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Lincoln's Gettysburg Address: To See or Not to See

Charles Hillinger's America

September 15, 1989|CHARLES HILLINGER | Times Staff Writer

GETTYSBURG, Pa. — For 10 summers millions of Americans have viewed an original draft of Abraham Lincoln's Gettysburg Address in a vault at the Gettysburg National Cemetery.

But last month, James Billington, the Library of Congress' curator for the rare document, announced that "because of preservation concerns" the Gettysburg Address will no longer be available for public display at Gettysburg. Instead, it will be stored away in a box in the Library's Manuscript Division.

"I am extremely disappointed. Seeing an original copy of Lincoln's famous speech as he wrote it is the highlight of everyone's visit to Gettysburg," said Daniel R. Kuehn, 59, superintendent of Gettysburg National Cemetery and Gettysburg National Military Park. "You should see people pour over the document with reverence. They read it. Talk about it. Oh and ah. They get very emotional."

"It's crazy to keep the original copies of Lincoln's speech buried in a box in a basement where nobody can see them," commented U.S. Rep. Bill Goodling (R-Pa.), who personally arranged for the loan agreement in the late 1970s. "A great deal of money has been spent to make sure the document is kept as well or even better than the Library of Congress keeps it. Billington told me he would send the Park facsimiles of the documents. Forget it. It blows my mind that he wants to stop this."

In a letter to the congressman, Billington contended that if the Library of Congress continued the arrangement to exhibit an original draft of the Gettysburg Address in Gettysburg each summer, it would not be in keeping with the government's promise to the donors of the two documents "to preserve them forever."

(It was the children of John Hay, Lincoln's private secretary from 1861 to 1865, who gave the documents to the library for preservation.)

Faces a Dilemma

"We are always torn between wanting to share rare materials with the public and at the same time preserving them," explained Nancy Bush, information officer at the Library of Congress. "We are more aware all the time of the need to preserve important historical documents as time goes on and the old inks keep getting dimmer."

Kuehn and Goodling both insist, however, that the National Parks Service has made every effort to meet the demands of the Library for the protection of the documents, including limited viewing hours, lighting, air quality, temperature and encasement. The Gettysburg Address is exhibited in a darkened room of the huge vault seven hours a day.

"The National Parks Service has never had one single complaint, never one word from the Library of Congress in 10 years about how we display the document," said Kuehn. "We maintained it absolutely 100% according to procedures they set forth. The letter from Dr. Billington terminating the arrangement came as a complete surprise. It was a real shock."

Goodling added: "How could there be damage? The Library of Congress sets the standards. The Parks Service did exactly what they asked."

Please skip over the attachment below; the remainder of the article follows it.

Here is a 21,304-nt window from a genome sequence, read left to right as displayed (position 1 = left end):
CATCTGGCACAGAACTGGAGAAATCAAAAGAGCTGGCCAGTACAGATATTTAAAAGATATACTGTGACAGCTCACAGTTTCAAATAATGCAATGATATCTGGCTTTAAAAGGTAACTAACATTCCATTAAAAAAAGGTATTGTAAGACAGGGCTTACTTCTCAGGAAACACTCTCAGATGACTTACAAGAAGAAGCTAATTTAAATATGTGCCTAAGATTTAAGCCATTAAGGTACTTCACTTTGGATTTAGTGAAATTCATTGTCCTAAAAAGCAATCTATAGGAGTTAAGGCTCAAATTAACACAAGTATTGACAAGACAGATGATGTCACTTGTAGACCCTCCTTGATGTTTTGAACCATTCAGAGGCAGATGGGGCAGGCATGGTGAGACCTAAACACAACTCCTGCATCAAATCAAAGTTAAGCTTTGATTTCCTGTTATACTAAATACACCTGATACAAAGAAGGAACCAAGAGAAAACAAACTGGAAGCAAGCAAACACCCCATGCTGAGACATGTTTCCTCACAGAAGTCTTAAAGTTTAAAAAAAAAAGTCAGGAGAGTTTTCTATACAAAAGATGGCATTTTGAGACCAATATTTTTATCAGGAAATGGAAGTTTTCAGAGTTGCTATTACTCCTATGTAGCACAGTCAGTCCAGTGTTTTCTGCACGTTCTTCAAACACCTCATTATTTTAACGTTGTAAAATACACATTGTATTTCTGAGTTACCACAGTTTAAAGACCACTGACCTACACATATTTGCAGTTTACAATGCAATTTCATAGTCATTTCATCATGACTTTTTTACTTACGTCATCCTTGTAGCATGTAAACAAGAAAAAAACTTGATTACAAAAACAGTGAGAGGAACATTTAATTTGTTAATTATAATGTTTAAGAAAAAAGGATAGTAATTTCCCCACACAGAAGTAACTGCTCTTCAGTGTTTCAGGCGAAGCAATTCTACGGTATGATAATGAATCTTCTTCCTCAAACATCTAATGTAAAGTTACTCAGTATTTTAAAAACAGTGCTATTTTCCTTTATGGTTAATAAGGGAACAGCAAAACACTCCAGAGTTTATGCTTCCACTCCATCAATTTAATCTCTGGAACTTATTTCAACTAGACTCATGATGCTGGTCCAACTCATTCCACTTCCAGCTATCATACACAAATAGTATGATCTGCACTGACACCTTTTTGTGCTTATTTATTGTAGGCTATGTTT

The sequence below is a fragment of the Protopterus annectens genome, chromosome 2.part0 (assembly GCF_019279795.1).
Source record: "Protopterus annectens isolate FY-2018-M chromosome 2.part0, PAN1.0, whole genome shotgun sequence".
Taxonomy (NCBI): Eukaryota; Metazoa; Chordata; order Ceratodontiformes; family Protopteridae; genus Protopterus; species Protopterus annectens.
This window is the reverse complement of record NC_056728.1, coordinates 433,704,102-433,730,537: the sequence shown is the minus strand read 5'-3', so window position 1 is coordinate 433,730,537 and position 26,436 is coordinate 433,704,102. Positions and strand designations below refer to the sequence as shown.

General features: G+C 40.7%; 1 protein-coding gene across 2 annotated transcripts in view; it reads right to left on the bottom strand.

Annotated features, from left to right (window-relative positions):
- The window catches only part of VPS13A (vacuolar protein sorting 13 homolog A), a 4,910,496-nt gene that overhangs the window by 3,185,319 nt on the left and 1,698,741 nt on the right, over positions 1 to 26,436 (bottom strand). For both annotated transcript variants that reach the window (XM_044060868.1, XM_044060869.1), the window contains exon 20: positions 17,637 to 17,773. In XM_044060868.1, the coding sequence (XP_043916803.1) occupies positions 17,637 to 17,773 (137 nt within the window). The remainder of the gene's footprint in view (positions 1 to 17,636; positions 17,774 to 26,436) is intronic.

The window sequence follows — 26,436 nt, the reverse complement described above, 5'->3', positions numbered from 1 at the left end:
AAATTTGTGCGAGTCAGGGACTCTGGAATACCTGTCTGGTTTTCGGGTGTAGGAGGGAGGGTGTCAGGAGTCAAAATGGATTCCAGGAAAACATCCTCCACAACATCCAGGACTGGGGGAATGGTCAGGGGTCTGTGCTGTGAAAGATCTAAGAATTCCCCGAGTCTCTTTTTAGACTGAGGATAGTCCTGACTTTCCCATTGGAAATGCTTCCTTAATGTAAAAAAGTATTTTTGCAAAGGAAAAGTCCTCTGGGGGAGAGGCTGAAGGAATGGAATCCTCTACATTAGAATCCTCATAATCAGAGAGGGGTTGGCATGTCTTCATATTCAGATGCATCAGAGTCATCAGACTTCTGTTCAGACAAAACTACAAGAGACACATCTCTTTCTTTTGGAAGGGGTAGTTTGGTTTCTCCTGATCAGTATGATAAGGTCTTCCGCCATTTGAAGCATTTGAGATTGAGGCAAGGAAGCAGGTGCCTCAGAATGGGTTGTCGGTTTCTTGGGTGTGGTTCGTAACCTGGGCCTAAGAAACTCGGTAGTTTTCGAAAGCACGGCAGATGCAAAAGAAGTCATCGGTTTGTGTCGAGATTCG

Lincoln came by train from Washington to Gettysburg to dedicate the National Cemetery here Nov. 19, 1863, four months after the Battle of Gettysburg was fought.

In the wake of the fiercely-fought battle between Gen. Robert E. Lee's 75,000 soldiers and Gen. George G. Meade's 97,000 troops, there were 51,000 casualties.

The remains of Confederate soldiers were transported to Southern cities for burial, but Pennsylvania Gov. Andrew Curtin appointed David Wills, 32, a Gettysburg attorney to head up burial of the Union forces. Wills purchased 17 acres of the battleground for $2,475 for a soldiers' cemetery. A contract was awarded for the burial of each Union soldier at a cost of $1.59.

When Wills arranged for a dedication ceremony at the cemetery, America's foremost orator at the time, Edward Everett, 69, former governor of Massachusetts, president of Harvard, U.S. senator and secretary of state agreed to deliver the main address.

But Wills also wrote the President: "It is the desire that after the oration, you as Chief Executive of the nation, formally set apart these grounds to their sacred use by a few appropriate remarks."

Speech of 271 Words

Everett's speech lasted two hours. Then Lincoln, wearing a black mourning band around his tall black silk hat, mounted the wooden platform before a crowd of 15,000 war-weary soldiers and civilians. He began the speech that lives forever in the hearts of all Americans, a speech lasting only two minutes, 271 words in 10 sentences:

"Four score and seven years ago our fathers brought forth on this continent, a new nation, conceived in Liberty, and dedicated to the proposition that all men are created equal. . . ."

In Gettysburg National Cemetery near the site where Lincoln delivered his Gettysburg Address is the tall white Soldiers' National Monument completed in 1869. Close by is the Lincoln Speech Memorial, erected in 1912 to commemorate not the man, but the speech.

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